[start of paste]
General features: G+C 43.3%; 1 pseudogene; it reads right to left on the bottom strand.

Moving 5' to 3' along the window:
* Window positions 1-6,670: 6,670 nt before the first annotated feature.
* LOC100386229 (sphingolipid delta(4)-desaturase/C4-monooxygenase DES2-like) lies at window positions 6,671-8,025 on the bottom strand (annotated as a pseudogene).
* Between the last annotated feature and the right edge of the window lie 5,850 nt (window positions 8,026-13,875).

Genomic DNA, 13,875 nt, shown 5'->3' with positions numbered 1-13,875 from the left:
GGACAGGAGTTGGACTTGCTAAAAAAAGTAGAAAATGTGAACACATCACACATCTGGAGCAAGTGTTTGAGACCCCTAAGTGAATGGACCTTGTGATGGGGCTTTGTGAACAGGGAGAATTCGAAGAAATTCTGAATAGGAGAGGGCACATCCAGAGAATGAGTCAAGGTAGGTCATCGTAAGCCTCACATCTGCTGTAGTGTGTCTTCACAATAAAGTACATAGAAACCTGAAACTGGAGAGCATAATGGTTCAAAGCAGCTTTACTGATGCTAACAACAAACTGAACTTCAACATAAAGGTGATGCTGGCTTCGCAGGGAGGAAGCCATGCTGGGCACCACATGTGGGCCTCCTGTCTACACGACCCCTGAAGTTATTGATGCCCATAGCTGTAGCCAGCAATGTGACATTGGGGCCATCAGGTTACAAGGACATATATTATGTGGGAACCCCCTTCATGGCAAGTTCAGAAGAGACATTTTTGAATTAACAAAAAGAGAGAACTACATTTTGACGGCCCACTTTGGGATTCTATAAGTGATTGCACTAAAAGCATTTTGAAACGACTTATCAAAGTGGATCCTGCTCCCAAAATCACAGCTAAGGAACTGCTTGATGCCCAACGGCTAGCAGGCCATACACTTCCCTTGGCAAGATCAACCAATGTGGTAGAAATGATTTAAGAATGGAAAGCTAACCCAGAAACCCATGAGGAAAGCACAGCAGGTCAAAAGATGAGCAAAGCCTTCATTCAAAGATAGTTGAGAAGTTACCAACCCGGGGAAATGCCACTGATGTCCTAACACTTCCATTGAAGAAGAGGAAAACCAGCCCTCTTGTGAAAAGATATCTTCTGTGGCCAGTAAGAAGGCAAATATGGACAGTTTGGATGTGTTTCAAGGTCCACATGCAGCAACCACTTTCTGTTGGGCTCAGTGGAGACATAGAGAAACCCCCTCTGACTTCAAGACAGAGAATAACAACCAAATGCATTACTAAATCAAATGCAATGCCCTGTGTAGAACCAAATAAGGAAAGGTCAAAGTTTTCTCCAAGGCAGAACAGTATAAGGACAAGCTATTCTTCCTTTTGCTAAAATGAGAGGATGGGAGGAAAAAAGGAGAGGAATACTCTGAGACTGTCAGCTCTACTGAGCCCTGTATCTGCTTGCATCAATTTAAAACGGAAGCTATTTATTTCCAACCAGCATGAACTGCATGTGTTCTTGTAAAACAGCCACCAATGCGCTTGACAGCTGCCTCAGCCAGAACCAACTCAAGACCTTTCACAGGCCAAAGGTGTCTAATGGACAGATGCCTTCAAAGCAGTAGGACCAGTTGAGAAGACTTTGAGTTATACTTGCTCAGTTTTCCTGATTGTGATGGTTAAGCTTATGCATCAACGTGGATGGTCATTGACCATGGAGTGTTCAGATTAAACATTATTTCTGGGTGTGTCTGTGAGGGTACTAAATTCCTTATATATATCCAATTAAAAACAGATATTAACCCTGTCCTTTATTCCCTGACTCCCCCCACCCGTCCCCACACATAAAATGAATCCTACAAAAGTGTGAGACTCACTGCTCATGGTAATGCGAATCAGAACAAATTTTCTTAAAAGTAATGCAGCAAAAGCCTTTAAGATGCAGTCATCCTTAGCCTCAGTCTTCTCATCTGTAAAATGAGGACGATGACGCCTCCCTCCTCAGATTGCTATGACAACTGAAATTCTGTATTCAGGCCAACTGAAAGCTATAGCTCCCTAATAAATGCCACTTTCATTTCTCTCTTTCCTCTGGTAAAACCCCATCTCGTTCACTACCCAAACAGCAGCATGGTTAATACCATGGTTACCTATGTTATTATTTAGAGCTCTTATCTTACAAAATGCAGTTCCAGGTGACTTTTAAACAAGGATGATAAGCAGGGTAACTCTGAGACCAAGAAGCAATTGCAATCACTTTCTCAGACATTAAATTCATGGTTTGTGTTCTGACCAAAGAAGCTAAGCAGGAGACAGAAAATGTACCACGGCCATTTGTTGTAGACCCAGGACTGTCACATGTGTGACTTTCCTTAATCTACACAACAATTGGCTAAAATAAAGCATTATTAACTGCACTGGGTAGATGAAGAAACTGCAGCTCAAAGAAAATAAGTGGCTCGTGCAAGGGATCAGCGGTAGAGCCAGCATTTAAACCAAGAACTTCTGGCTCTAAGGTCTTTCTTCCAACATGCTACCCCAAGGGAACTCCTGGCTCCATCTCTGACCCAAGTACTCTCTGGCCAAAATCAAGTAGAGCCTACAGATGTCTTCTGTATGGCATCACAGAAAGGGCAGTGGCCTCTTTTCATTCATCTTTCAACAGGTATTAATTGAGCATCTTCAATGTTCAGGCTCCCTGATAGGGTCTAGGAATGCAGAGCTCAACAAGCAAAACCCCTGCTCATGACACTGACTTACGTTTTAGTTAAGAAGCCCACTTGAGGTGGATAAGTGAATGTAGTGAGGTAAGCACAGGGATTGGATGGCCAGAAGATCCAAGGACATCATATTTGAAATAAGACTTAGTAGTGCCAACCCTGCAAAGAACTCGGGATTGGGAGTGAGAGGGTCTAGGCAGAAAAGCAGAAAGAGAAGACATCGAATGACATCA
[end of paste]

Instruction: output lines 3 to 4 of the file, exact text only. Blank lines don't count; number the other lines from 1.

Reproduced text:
* Window positions 1-6,670: 6,670 nt before the first annotated feature.
* LOC100386229 (sphingolipid delta(4)-desaturase/C4-monooxygenase DES2-like) lies at window positions 6,671-8,025 on the bottom strand (annotated as a pseudogene).